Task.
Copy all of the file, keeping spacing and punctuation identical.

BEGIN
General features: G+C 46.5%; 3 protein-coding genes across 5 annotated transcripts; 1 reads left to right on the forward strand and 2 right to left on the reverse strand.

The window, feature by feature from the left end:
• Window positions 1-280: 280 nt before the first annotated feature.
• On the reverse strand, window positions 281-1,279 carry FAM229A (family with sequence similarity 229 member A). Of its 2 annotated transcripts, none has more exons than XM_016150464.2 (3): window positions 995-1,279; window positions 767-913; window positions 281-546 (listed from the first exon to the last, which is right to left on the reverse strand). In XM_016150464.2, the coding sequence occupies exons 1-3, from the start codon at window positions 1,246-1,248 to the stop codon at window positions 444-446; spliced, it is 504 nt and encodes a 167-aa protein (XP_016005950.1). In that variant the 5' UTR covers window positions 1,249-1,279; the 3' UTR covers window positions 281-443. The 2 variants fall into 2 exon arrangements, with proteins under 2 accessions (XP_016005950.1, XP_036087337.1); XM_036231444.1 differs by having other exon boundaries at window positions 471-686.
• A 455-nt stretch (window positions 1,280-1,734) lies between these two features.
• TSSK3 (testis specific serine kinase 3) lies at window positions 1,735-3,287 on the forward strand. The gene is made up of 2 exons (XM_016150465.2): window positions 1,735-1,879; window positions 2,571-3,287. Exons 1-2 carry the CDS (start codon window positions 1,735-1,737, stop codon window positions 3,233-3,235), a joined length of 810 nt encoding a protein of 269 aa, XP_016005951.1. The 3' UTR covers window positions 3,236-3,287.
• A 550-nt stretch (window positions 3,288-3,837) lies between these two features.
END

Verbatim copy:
General features: G+C 46.5%; 3 protein-coding genes across 5 annotated transcripts; 1 reads left to right on the forward strand and 2 right to left on the reverse strand.

The window, feature by feature from the left end:
• Window positions 1-280: 280 nt before the first annotated feature.
• On the reverse strand, window positions 281-1,279 carry FAM229A (family with sequence similarity 229 member A). Of its 2 annotated transcripts, none has more exons than XM_016150464.2 (3): window positions 995-1,279; window positions 767-913; window positions 281-546 (listed from the first exon to the last, which is right to left on the reverse strand). In XM_016150464.2, the coding sequence occupies exons 1-3, from the start codon at window positions 1,246-1,248 to the stop codon at window positions 444-446; spliced, it is 504 nt and encodes a 167-aa protein (XP_016005950.1). In that variant the 5' UTR covers window positions 1,249-1,279; the 3' UTR covers window positions 281-443. The 2 variants fall into 2 exon arrangements, with proteins under 2 accessions (XP_016005950.1, XP_036087337.1); XM_036231444.1 differs by having other exon boundaries at window positions 471-686.
• A 455-nt stretch (window positions 1,280-1,734) lies between these two features.
• TSSK3 (testis specific serine kinase 3) lies at window positions 1,735-3,287 on the forward strand. The gene is made up of 2 exons (XM_016150465.2): window positions 1,735-1,879; window positions 2,571-3,287. Exons 1-2 carry the CDS (start codon window positions 1,735-1,737, stop codon window positions 3,233-3,235), a joined length of 810 nt encoding a protein of 269 aa, XP_016005951.1. The 3' UTR covers window positions 3,236-3,287.
• A 550-nt stretch (window positions 3,288-3,837) lies between these two features.